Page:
It seems that with Apple’s announcement of the Ping platform, there was a collective groan in the music community to the tune of “another social outlet?? Really??”
There are a seemingly infinite number of options through which musicians can connect, impact, influence or [insert action word here]. So with all of the options, some of which are utter crap if you ask me, which ones do you use? Sure Apple is late on the scene with their addition to the social media clutter that has become the modern internet, but I wouldn’t necessarily turn my nose up to Ping just yet.
You have probably read a plethora of materials describing the means and madness that drives Ping. Ping allows all iTunes store accounts to create Ping user accounts to interface with iTunes musicians and performers in a manner not all that different from Facebook or Twitter. Performers and users can share thoughts and activities in status updates that populate the time lines of friends and followers. Cool, another 140 character/shorthand excuse to post obscene things when in an inebriated state. I guess. What Ping offers that sites like Facebook and Twitter (until now) do not, is the means to share music within the iTunes network through your feed, thus allowing single click purchases. Ping facilitates impulse music purchases by cutting out the steps involved with getting to the point of purchase. If I suggest a great song, you can preview it and purchase it in one click. Now, with the announcement of Ping’s integrations into Twitter feeds, (Read Here) this simplified process is expanded to reach as many twitter users as the RT will allow.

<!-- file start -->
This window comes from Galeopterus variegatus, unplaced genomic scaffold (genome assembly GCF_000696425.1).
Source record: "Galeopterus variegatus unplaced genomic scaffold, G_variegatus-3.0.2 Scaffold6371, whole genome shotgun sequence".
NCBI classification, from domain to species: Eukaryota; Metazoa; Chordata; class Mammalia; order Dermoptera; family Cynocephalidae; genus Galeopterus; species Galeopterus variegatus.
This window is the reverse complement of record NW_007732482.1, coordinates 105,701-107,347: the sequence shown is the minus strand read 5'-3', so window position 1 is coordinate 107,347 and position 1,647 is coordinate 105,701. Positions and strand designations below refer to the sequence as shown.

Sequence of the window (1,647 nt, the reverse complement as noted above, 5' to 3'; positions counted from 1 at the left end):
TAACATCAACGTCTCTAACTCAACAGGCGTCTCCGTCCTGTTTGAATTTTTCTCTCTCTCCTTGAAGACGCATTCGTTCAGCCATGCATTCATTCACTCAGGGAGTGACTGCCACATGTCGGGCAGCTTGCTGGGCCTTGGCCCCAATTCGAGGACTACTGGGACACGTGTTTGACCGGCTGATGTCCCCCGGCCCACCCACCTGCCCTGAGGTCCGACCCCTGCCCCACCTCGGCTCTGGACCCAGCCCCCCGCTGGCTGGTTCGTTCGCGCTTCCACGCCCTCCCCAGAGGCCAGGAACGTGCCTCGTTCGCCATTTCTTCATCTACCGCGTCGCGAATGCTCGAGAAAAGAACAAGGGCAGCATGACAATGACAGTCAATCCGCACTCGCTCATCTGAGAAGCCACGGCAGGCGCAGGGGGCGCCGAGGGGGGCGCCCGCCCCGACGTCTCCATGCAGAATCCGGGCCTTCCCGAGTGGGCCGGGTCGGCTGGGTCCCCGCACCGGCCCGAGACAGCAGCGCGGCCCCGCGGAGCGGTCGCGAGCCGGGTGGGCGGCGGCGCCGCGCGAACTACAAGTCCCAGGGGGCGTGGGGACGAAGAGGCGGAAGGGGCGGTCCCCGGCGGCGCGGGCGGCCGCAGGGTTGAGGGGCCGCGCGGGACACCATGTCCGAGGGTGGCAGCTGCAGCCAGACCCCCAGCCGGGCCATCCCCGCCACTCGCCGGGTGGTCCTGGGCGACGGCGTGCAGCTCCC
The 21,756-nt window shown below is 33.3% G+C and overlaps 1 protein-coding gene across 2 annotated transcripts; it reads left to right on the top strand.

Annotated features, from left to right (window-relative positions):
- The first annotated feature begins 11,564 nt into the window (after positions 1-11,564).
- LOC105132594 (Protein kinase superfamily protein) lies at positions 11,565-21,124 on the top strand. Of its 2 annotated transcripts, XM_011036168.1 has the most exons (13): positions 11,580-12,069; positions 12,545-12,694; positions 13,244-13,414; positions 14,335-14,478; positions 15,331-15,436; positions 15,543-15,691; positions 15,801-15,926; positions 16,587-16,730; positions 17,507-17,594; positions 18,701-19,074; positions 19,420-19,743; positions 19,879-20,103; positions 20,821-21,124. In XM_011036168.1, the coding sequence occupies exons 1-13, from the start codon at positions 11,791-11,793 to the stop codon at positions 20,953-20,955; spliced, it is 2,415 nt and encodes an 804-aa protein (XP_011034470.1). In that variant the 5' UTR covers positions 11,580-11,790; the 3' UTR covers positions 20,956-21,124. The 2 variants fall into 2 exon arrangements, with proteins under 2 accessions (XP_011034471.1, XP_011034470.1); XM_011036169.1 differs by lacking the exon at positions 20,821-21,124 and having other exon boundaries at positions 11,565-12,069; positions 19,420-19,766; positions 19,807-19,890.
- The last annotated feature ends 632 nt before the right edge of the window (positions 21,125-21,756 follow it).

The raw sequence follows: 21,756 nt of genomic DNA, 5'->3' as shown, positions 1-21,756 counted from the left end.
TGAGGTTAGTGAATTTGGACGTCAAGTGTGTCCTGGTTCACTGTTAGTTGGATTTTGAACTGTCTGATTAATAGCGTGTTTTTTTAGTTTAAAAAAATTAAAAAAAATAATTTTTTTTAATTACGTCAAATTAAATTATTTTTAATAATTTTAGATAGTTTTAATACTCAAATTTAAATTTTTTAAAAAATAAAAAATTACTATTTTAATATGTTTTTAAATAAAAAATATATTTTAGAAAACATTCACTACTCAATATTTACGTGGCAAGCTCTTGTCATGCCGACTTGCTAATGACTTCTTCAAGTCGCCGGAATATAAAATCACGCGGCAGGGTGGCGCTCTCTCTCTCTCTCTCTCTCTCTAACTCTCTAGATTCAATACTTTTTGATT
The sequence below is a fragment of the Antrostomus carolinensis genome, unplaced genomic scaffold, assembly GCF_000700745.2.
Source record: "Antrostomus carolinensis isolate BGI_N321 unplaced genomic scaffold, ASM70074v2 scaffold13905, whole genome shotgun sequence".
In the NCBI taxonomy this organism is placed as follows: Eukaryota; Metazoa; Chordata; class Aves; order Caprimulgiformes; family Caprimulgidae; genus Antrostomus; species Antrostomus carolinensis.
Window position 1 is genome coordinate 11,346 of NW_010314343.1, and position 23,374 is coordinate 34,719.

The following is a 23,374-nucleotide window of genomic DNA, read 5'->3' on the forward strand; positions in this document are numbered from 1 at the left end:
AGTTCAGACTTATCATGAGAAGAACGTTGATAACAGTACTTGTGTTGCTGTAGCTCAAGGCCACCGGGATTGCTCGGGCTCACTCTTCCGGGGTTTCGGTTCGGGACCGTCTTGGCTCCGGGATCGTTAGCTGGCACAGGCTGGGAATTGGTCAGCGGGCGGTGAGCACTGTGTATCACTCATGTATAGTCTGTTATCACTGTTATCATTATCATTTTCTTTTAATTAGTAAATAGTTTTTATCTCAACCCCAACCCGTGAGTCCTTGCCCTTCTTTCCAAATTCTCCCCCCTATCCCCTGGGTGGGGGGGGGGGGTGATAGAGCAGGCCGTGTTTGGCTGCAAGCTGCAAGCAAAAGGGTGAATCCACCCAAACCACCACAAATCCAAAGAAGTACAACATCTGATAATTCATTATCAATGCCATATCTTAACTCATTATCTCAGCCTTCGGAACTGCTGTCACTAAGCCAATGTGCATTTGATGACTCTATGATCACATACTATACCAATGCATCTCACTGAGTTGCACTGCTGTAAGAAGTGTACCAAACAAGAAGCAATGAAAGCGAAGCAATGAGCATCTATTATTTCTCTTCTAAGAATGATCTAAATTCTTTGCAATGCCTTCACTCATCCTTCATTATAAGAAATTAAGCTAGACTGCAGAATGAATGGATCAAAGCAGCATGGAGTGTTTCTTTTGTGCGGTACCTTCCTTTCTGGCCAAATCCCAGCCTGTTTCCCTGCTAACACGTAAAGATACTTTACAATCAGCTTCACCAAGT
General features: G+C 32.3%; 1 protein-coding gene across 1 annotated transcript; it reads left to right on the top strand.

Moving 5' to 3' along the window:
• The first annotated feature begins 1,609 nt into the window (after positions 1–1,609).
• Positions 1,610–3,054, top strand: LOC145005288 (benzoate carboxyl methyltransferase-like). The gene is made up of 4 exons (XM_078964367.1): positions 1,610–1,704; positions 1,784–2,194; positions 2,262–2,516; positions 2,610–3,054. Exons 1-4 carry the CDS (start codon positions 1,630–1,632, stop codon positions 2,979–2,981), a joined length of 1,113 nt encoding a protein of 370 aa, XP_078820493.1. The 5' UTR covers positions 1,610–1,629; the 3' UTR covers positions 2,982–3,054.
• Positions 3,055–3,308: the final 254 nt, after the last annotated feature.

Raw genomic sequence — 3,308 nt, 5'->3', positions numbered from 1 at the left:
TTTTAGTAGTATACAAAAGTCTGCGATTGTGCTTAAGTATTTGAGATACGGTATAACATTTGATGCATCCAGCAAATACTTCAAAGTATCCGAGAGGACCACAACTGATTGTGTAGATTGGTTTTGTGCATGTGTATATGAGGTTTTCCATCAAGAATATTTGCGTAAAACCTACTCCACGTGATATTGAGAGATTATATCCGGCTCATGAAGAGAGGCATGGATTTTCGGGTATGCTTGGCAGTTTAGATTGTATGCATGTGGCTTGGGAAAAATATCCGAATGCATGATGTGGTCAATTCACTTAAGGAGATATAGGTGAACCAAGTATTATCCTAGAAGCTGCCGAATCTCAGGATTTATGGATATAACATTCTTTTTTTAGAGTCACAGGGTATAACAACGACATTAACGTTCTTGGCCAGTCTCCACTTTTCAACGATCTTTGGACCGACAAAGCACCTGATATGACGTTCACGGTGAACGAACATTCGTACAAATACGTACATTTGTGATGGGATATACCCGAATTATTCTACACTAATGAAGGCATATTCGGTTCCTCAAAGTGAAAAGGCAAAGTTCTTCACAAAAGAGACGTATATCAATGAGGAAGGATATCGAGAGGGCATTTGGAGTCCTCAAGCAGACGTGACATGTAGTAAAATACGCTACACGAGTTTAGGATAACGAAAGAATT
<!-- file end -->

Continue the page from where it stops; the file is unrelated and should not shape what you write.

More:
OK, so why should you care? I’ve said it once, I’ll say it again. If you are in a band, you obviously see the value in announcing from the stage that you will be hanging out at your merch table after your set. Right? Get the kids as close to the merchandise so that you can capitalize off of the emotional experience. iTunes has created the means for you to replicate this same experience digitally.